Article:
We focus on improving resilience of cloud services (e.g., e-commerce website), when correlated or cascading failures lead to computing capacity shortage. We study how to extend the classical cloud service architecture composed of a loadbalancer and replicas with a recently proposed self-adaptive paradigm called brownout. Such services are able to reduce their capacity requirements by degrading user experience (e.g., disabling recommendations).Combining resilience with the brownout paradigm is to date an open practical problem. The issue is to ensure that replica self-adaptivity would not confuse the load-balancing algorithm, overloading replicas that are already struggling with capacity shortage. For example, load-balancing strategies based on response times are not able to decide which replicas should be selected, since the response times are already controlled by the brownout paradigm.In this paper we propose two novel brownout-aware loadbalancing algorithms. To test their practical applicability, we extended the popular lighttpd web server and load-balancer, thus obtaining a production-ready implementation. Experimental evaluation shows that the approach enables cloud services to remain responsive despite cascading failures. Moreover, when compared to Shortest Queue First (SQF), believed to be nearoptimal in the non-adaptive case, our algorithms improve user experience by 5%, with high statistical significance, while preserving response time predictability.
Abstract-Cloud computing is mostly allocating resources at course grain, e.g., entire CPU cores are allocated for as long as an hour. For improving resource efficiency of clouds, the Resource-as-a-Service cloud is envisioned, which allocated resources at fraction of a core and second granularity. Despite technology enabling such infrastructure, e.g., through lightweight virtualization such as LXC or vertical elasticity in the Xen hypervisor, performance models to decide how much capacity to allocate to each application are lagging behind.In this paper, we evaluate two performance models for mean response time, a previously proposed one and a novel one. The models are tested with 3 applications in both open and closed system models. Results show that the inverse model reacts fast and remains stable for targets as low as 0.5 seconds.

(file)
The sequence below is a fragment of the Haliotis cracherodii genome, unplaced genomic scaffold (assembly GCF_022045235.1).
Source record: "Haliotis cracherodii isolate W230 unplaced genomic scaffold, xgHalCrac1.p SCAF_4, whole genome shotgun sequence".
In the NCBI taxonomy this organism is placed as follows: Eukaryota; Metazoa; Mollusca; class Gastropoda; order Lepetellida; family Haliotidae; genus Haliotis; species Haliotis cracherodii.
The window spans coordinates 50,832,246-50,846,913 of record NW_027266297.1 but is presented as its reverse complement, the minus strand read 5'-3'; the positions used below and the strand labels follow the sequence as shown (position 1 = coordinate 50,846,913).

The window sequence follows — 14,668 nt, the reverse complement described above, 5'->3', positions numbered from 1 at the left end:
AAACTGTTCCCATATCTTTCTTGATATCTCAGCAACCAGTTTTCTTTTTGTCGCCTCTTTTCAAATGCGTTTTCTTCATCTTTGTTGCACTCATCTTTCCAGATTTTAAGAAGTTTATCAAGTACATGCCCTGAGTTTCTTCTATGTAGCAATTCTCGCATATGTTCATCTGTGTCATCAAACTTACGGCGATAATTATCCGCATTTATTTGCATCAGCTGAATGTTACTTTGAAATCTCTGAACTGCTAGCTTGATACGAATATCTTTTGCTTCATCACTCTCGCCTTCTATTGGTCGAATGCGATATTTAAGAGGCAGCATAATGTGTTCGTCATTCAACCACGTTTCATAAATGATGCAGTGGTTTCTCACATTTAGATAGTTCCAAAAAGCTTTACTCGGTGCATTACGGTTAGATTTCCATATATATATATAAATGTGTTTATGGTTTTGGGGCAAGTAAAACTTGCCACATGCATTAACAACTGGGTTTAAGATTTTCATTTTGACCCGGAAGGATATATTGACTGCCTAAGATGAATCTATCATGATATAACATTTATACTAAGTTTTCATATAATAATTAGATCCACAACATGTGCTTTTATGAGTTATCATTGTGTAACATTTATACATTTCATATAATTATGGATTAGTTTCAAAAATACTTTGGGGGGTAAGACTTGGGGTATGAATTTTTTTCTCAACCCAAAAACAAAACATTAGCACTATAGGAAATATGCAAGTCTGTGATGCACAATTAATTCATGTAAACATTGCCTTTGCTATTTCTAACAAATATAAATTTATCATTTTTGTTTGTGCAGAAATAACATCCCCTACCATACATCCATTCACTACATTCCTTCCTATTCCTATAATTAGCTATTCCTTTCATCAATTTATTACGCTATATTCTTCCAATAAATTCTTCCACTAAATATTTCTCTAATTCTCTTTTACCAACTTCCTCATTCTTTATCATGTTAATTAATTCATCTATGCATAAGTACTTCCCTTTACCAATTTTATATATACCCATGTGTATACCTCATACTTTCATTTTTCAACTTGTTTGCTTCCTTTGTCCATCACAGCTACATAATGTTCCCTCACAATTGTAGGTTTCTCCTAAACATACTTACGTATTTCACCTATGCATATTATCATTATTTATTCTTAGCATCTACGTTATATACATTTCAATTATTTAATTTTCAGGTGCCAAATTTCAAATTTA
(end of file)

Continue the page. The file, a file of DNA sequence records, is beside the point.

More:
Abstract-Resource overbooking is an admission control technique to increase utilization in cloud environments. However, due to uncertainty about future application workloads, overbooking may result in overload situations and deteriorated performance. We mitigate this using brownout, a feedback approach to application performance steering, that ensures graceful degradation during load spikes and thus avoids overload. Additionally, brownout management information is included into the overbooking system, enabling the development of improved reactive methods to overload situations. Our combined brownout-overbooking approach is evaluated based on real-life interactive workloads and noninteractive batch applications. The results show that our approach achieves an improvement of resource utilization of 11 to 37 percentage points, while keeping response times lower than the set target of 1 second, with negligible application degradation.